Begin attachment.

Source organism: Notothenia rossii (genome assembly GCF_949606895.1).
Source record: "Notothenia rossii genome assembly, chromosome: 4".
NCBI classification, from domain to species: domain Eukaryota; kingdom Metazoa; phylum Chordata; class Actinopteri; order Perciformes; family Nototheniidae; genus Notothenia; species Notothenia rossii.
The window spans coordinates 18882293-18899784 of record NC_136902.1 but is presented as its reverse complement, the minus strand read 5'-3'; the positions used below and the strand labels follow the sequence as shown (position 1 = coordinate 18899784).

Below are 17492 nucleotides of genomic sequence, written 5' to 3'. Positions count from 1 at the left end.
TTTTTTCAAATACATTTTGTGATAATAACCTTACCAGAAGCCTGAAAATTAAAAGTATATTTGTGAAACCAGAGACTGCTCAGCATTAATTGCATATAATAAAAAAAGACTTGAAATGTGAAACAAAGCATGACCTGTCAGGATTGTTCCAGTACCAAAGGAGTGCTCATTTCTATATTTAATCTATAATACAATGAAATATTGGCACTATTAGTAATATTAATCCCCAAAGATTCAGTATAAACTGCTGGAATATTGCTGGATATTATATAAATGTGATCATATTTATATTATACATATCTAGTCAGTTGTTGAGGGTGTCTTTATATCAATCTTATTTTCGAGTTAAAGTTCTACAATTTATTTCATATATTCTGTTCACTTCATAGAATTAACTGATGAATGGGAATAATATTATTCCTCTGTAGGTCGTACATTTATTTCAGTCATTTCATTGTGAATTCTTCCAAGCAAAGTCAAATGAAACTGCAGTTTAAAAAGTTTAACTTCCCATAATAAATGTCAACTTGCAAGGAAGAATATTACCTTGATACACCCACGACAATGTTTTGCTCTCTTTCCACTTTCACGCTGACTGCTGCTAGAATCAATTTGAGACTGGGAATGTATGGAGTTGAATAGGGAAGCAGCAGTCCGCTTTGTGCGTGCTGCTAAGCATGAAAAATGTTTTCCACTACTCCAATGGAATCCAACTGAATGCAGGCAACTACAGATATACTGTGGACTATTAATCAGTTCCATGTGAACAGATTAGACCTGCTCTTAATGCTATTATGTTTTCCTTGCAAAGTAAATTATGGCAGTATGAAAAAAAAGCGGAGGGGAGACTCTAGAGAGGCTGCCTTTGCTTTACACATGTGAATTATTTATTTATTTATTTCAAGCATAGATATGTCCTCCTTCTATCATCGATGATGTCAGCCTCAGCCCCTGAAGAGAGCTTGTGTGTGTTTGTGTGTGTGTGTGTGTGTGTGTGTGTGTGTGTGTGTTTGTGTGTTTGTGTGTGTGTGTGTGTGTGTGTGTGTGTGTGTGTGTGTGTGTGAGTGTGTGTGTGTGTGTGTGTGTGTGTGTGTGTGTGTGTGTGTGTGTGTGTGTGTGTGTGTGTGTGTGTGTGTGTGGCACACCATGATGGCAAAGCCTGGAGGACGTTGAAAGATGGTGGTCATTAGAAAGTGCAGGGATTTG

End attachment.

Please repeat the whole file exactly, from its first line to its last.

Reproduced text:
Source organism: Notothenia rossii (genome assembly GCF_949606895.1).
Source record: "Notothenia rossii genome assembly, chromosome: 4".
NCBI classification, from domain to species: domain Eukaryota; kingdom Metazoa; phylum Chordata; class Actinopteri; order Perciformes; family Nototheniidae; genus Notothenia; species Notothenia rossii.
The window spans coordinates 18882293-18899784 of record NC_136902.1 but is presented as its reverse complement, the minus strand read 5'-3'; the positions used below and the strand labels follow the sequence as shown (position 1 = coordinate 18899784).

Below are 17492 nucleotides of genomic sequence, written 5' to 3'. Positions count from 1 at the left end.
TTTTTTCAAATACATTTTGTGATAATAACCTTACCAGAAGCCTGAAAATTAAAAGTATATTTGTGAAACCAGAGACTGCTCAGCATTAATTGCATATAATAAAAAAAGACTTGAAATGTGAAACAAAGCATGACCTGTCAGGATTGTTCCAGTACCAAAGGAGTGCTCATTTCTATATTTAATCTATAATACAATGAAATATTGGCACTATTAGTAATATTAATCCCCAAAGATTCAGTATAAACTGCTGGAATATTGCTGGATATTATATAAATGTGATCATATTTATATTATACATATCTAGTCAGTTGTTGAGGGTGTCTTTATATCAATCTTATTTTCGAGTTAAAGTTCTACAATTTATTTCATATATTCTGTTCACTTCATAGAATTAACTGATGAATGGGAATAATATTATTCCTCTGTAGGTCGTACATTTATTTCAGTCATTTCATTGTGAATTCTTCCAAGCAAAGTCAAATGAAACTGCAGTTTAAAAAGTTTAACTTCCCATAATAAATGTCAACTTGCAAGGAAGAATATTACCTTGATACACCCACGACAATGTTTTGCTCTCTTTCCACTTTCACGCTGACTGCTGCTAGAATCAATTTGAGACTGGGAATGTATGGAGTTGAATAGGGAAGCAGCAGTCCGCTTTGTGCGTGCTGCTAAGCATGAAAAATGTTTTCCACTACTCCAATGGAATCCAACTGAATGCAGGCAACTACAGATATACTGTGGACTATTAATCAGTTCCATGTGAACAGATTAGACCTGCTCTTAATGCTATTATGTTTTCCTTGCAAAGTAAATTATGGCAGTATGAAAAAAAAGCGGAGGGGAGACTCTAGAGAGGCTGCCTTTGCTTTACACATGTGAATTATTTATTTATTTATTTCAAGCATAGATATGTCCTCCTTCTATCATCGATGATGTCAGCCTCAGCCCCTGAAGAGAGCTTGTGTGTGTTTGTGTGTGTGTGTGTGTGTGTGTGTGTGTGTGTGTGTTTGTGTGTTTGTGTGTGTGTGTGTGTGTGTGTGTGTGTGTGTGTGTGTGTGTGAGTGTGTGTGTGTGTGTGTGTGTGTGTGTGTGTGTGTGTGTGTGTGTGTGTGTGTGTGTGTGTGTGTGTGTGTGTGGCACACCATGATGGCAAAGCCTGGAGGACGTTGAAAGATGGTGGTCATTAGAAAGTGCAGGGATTTG